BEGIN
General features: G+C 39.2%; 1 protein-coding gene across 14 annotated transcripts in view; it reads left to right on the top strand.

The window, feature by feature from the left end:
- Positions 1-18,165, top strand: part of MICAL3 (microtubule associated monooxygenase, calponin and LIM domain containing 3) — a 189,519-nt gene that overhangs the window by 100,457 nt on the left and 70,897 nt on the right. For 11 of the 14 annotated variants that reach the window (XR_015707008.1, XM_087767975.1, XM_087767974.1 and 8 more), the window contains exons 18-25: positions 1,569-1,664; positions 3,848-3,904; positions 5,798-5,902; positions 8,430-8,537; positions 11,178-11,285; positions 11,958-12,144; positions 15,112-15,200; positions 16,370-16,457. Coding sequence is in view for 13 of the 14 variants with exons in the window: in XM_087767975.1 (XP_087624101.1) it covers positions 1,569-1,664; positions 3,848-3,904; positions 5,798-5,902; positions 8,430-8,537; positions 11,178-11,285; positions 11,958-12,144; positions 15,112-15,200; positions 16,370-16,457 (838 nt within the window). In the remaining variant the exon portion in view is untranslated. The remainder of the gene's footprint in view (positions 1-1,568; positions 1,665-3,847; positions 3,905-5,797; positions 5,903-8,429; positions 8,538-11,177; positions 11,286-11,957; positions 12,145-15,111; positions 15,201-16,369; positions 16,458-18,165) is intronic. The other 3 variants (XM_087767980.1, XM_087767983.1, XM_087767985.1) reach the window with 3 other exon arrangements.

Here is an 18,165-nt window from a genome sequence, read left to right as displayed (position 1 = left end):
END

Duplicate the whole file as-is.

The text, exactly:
General features: G+C 39.2%; 1 protein-coding gene across 14 annotated transcripts in view; it reads left to right on the top strand.

The window, feature by feature from the left end:
- Positions 1-18,165, top strand: part of MICAL3 (microtubule associated monooxygenase, calponin and LIM domain containing 3) — a 189,519-nt gene that overhangs the window by 100,457 nt on the left and 70,897 nt on the right. For 11 of the 14 annotated variants that reach the window (XR_015707008.1, XM_087767975.1, XM_087767974.1 and 8 more), the window contains exons 18-25: positions 1,569-1,664; positions 3,848-3,904; positions 5,798-5,902; positions 8,430-8,537; positions 11,178-11,285; positions 11,958-12,144; positions 15,112-15,200; positions 16,370-16,457. Coding sequence is in view for 13 of the 14 variants with exons in the window: in XM_087767975.1 (XP_087624101.1) it covers positions 1,569-1,664; positions 3,848-3,904; positions 5,798-5,902; positions 8,430-8,537; positions 11,178-11,285; positions 11,958-12,144; positions 15,112-15,200; positions 16,370-16,457 (838 nt within the window). In the remaining variant the exon portion in view is untranslated. The remainder of the gene's footprint in view (positions 1-1,568; positions 1,665-3,847; positions 3,905-5,797; positions 5,903-8,429; positions 8,538-11,177; positions 11,286-11,957; positions 12,145-15,111; positions 15,201-16,369; positions 16,458-18,165) is intronic. The other 3 variants (XM_087767980.1, XM_087767983.1, XM_087767985.1) reach the window with 3 other exon arrangements.

Here is an 18,165-nt window from a genome sequence, read left to right as displayed (position 1 = left end):